I had a breakthrough with one of my younger students last week, and it reminded me of one of my favorite practicing tricks – one that I had forgotten as I threw myself frantically into my Mendelssohn tasks last week.
I could tell that he’d been focussing obsessively on the rhythm and tempo of a particular section. It had a FIVE-tuplet, and a SIX-tuplet as well. First Tuplets of his life – this was worth obsessing over. Unfortunately, he was now in that weird short-circuity brain place where he couldn’t put all of the notes in the pattern at the speed that was the only speed he knew to go, and the more we tried to slow it down the goofier his fingers got, because all he could think about was the transition from 4 to 5 and from 5 to 6 that he’d been working on.
So we used my favorite trick. Play it slowly, I said – so slowly that you cannot make a mistake. I don’t care about the rhythm, I don’t care about the tempo – just one note after another, as slowly as necessary with NO mistakes.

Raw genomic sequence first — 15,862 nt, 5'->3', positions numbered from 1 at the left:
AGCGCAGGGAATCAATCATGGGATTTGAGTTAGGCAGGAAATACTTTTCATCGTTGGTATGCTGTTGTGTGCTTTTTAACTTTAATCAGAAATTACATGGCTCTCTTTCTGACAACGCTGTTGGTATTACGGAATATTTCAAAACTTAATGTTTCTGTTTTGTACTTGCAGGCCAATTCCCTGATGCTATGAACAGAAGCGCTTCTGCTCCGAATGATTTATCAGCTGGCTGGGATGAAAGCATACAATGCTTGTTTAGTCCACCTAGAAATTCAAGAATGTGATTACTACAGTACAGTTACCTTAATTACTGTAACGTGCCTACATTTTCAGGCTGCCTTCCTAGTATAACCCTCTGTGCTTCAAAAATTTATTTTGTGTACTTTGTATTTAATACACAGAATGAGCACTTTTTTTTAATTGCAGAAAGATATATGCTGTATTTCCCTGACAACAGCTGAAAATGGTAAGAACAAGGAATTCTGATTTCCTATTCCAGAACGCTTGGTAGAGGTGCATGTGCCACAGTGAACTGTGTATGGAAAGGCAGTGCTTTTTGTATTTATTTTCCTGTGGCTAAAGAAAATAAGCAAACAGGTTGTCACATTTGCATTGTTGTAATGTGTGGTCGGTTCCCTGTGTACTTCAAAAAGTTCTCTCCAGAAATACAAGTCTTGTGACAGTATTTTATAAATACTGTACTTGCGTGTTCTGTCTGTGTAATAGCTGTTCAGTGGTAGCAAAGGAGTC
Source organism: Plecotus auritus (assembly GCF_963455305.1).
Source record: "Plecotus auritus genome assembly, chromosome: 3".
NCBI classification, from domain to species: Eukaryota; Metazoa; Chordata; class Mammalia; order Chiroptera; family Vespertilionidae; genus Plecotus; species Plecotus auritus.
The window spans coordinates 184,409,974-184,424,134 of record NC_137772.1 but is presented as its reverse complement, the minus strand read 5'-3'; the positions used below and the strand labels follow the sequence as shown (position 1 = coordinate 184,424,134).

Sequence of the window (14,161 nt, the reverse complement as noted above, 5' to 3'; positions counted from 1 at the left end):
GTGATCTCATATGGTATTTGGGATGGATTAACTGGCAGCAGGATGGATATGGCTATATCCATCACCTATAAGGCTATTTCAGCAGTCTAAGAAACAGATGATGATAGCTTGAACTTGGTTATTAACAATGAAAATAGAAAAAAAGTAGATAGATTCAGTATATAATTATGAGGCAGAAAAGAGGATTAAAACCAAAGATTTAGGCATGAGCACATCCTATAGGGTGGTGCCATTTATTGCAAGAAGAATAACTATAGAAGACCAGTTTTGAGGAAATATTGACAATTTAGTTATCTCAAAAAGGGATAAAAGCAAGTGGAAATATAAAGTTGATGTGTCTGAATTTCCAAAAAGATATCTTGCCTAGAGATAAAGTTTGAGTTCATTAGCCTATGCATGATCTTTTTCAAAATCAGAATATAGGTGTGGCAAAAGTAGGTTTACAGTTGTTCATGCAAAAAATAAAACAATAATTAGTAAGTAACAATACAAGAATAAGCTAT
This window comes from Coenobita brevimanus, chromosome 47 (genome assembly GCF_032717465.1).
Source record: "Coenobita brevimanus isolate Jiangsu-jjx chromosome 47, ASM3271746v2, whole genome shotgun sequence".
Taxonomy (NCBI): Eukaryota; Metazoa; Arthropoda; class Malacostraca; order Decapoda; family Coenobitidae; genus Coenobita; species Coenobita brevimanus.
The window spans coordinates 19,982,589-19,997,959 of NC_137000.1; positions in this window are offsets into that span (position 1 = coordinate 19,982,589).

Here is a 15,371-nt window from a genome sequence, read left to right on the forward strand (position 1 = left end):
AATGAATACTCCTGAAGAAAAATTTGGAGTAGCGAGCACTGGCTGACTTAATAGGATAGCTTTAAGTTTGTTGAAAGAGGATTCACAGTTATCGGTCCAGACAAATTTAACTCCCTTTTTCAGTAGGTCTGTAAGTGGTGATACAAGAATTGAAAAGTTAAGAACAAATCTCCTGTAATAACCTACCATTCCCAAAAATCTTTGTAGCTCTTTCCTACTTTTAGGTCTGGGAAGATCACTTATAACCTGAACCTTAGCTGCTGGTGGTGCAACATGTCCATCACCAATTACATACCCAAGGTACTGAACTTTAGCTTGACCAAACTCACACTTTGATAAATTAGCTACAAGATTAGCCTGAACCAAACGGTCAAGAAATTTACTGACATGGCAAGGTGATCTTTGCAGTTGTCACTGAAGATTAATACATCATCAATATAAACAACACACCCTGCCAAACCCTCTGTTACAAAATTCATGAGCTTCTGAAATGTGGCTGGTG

He did. Sometimes he had to sit on a single note for more than a full second, thinking about the next one – but he got through the passage, note by note, with every one correct.
Do it again, I said. Don’t even think about the rhythm, and if you are ready you can allow yourself to play faster, but go as slowly as necessary to play every note right.
Do it again, I said. Let the music ease toward the rhythm you know, but stay as slow as you have to, because I want all of the notes to be beautiful.
We went around several times. I was not interested in putting him back in the stress place from which he could not (but thought he could) play.
He played so beautifully. By the end of a few minutes, the rhythm was approximate and the tempo was close – we weren’t performance ready, in other words, but we had created a version of those few measures that he could be proud of, and build on, and grow from, and finesse later up to speed.
I had forgotten how much I love slow practice. Not the deadly turn-your-metronome-on and keep-grinding-through-until-your-lips-melt kind of slow practice, although that has its (very occasional) place – but just this game of Let’s Play Beautifully. Let’s Take Care of Business. Let’s be gentle with ourselves and not make the music go fast until it’s ready to. And, in my case, Let’s just see how much of this is actually memorized and how much of it is just habit and if I get stuck, can I think my way out?
Update: Mendelssohn memorization is progressing. Slowly.